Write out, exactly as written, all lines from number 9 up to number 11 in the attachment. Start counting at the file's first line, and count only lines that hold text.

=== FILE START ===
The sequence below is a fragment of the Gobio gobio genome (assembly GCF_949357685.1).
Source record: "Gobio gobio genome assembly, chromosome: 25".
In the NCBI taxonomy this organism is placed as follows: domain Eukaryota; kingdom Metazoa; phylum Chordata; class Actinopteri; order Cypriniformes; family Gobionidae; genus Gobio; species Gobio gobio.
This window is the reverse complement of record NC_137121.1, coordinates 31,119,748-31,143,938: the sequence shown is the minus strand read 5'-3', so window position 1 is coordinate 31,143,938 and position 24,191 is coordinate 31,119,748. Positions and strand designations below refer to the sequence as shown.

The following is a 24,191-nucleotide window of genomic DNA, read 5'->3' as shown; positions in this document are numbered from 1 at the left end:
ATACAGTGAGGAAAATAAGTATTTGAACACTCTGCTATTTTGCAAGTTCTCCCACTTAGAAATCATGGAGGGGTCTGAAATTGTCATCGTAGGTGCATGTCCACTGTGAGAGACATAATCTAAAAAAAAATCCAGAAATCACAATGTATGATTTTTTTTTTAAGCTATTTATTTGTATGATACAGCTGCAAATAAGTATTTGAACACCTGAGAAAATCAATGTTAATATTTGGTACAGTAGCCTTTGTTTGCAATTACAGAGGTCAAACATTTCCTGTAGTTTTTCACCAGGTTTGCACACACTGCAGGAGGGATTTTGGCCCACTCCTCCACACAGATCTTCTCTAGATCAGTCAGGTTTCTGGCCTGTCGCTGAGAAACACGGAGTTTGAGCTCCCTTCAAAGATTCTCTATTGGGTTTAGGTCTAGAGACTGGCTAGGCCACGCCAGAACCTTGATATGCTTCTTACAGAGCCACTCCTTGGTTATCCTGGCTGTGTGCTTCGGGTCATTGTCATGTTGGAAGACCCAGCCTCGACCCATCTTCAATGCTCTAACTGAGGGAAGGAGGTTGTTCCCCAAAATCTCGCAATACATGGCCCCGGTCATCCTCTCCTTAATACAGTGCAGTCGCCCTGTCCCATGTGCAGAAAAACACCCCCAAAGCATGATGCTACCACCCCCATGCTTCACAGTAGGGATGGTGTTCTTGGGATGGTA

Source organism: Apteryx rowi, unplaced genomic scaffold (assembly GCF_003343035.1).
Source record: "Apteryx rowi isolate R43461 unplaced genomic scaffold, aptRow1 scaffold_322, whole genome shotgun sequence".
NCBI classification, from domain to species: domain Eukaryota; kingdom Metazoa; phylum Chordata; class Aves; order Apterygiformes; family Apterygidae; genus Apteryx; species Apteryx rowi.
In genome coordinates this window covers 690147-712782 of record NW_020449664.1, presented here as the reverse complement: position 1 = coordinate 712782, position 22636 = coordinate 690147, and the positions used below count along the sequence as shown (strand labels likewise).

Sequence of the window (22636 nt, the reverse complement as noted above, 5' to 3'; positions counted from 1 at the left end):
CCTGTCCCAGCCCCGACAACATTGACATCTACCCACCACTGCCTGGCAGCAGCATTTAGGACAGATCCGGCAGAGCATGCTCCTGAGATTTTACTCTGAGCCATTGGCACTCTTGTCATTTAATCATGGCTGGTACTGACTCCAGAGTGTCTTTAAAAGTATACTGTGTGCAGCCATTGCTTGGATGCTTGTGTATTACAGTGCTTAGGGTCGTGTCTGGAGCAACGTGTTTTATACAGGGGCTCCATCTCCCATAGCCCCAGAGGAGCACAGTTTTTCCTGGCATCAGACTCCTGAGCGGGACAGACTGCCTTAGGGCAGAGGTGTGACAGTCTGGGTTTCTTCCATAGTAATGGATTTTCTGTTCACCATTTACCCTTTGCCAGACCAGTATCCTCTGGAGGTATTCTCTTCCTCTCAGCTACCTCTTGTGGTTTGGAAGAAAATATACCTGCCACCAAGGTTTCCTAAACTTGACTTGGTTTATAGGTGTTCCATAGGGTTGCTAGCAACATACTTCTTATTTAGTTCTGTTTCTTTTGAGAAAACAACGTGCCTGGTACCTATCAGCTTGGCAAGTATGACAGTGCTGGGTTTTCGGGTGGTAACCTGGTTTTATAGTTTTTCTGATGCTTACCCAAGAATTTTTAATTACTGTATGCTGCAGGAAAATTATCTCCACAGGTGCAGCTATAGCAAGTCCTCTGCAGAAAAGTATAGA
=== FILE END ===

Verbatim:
NCBI classification, from domain to species: domain Eukaryota; kingdom Metazoa; phylum Chordata; class Aves; order Apterygiformes; family Apterygidae; genus Apteryx; species Apteryx rowi.
In genome coordinates this window covers 690147-712782 of record NW_020449664.1, presented here as the reverse complement: position 1 = coordinate 712782, position 22636 = coordinate 690147, and the positions used below count along the sequence as shown (strand labels likewise).

Sequence of the window (22636 nt, the reverse complement as noted above, 5' to 3'; positions counted from 1 at the left end):